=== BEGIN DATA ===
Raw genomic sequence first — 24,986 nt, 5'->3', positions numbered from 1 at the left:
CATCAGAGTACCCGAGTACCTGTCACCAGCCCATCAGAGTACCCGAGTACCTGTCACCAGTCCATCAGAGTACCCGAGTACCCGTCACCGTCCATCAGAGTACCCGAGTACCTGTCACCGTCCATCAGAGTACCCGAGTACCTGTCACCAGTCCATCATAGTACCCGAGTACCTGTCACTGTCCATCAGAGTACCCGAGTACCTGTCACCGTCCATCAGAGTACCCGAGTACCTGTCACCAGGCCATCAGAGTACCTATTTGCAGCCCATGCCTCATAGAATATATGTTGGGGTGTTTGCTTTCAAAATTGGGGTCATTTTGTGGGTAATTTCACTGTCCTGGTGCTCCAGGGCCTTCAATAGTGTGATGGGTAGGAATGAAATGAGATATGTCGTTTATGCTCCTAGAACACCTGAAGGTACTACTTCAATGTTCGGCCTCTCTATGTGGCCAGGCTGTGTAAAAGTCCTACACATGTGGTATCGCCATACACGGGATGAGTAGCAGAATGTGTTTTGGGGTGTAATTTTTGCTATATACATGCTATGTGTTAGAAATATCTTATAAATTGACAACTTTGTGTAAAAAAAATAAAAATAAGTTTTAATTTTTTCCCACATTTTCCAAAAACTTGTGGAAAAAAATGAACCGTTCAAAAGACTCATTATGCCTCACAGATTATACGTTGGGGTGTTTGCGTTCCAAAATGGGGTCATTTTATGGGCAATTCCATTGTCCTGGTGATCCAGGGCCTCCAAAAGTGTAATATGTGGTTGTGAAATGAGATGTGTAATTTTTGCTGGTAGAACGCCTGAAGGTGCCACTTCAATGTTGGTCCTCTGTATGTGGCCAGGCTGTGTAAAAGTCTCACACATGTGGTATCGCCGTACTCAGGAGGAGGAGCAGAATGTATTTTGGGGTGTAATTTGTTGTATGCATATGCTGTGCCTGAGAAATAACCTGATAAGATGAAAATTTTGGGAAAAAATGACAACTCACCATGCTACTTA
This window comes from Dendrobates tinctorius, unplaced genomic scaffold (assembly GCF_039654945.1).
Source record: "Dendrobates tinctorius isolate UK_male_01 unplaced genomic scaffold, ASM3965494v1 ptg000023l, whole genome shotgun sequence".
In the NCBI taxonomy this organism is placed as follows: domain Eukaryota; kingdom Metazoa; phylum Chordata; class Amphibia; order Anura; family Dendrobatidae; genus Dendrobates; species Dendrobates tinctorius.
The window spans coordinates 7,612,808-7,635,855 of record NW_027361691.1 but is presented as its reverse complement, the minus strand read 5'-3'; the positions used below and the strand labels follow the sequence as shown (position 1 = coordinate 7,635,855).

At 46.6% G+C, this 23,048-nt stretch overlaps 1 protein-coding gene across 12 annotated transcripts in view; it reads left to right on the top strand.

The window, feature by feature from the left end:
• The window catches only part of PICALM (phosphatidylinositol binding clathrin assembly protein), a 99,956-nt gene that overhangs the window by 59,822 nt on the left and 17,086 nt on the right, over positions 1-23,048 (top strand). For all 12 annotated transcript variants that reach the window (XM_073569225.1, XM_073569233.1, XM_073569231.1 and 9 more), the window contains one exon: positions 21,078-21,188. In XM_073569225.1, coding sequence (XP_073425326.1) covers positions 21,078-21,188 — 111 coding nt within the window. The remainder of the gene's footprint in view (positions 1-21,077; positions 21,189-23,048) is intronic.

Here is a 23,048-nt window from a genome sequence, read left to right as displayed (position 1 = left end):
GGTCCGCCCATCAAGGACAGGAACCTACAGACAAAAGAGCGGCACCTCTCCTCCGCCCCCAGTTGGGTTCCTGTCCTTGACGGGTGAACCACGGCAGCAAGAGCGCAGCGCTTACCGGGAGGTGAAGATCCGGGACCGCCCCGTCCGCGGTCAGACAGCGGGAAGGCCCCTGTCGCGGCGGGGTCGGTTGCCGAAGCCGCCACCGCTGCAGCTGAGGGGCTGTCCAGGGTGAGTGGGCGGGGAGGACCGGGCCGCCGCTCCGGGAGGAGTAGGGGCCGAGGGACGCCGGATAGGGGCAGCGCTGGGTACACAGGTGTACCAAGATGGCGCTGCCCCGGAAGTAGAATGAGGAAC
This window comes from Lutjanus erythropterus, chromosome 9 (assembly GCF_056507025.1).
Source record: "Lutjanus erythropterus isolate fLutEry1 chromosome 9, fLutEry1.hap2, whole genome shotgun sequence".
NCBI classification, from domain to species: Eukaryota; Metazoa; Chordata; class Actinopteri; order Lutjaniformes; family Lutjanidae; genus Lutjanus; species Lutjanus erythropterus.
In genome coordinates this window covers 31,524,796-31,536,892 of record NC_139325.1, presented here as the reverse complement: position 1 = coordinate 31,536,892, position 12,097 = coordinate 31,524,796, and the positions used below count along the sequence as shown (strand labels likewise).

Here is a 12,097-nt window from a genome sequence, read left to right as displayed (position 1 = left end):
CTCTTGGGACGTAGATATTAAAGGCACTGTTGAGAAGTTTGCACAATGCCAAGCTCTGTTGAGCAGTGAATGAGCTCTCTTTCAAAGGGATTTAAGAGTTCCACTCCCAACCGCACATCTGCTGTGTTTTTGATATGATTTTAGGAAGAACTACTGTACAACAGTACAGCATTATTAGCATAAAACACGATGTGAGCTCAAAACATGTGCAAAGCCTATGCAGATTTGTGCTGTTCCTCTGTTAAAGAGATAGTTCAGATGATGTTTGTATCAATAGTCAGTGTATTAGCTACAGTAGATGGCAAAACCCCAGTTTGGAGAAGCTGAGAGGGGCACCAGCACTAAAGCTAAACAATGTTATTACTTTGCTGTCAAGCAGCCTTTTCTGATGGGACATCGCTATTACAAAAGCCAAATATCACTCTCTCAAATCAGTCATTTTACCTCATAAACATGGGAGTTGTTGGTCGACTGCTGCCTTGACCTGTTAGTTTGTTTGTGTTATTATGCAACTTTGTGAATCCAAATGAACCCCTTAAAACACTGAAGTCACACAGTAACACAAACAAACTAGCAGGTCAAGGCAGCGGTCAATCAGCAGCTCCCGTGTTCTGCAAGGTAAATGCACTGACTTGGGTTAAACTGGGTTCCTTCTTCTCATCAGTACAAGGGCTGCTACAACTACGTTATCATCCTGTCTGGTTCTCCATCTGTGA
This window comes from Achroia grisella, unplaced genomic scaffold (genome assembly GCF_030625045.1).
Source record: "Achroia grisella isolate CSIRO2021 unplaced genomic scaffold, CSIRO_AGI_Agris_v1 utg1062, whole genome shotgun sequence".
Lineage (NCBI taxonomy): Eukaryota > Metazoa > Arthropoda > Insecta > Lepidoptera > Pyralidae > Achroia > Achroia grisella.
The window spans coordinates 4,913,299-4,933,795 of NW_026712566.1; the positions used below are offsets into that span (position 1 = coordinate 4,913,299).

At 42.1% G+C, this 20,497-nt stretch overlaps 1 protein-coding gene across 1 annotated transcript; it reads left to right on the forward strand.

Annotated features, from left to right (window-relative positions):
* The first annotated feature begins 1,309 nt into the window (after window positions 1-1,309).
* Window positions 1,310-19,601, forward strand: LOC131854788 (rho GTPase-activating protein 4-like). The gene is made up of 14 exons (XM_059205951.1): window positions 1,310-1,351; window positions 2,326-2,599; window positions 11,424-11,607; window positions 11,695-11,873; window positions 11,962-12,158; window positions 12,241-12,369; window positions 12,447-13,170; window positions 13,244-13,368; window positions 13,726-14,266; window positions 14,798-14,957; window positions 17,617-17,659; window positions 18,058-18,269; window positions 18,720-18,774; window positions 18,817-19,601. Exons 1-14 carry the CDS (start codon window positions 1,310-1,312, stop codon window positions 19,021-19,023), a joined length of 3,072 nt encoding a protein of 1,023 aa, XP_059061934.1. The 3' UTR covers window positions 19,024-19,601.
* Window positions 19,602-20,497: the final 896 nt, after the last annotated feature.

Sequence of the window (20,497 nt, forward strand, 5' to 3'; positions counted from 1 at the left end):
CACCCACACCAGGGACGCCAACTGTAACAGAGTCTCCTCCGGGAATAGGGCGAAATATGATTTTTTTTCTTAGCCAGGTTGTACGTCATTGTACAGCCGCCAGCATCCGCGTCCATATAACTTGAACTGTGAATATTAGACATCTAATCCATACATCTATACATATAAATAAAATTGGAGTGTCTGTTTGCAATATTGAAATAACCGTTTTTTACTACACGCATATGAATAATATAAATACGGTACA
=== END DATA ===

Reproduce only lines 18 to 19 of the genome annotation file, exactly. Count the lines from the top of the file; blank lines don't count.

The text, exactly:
This window comes from Achroia grisella, unplaced genomic scaffold (genome assembly GCF_030625045.1).
Source record: "Achroia grisella isolate CSIRO2021 unplaced genomic scaffold, CSIRO_AGI_Agris_v1 utg1062, whole genome shotgun sequence".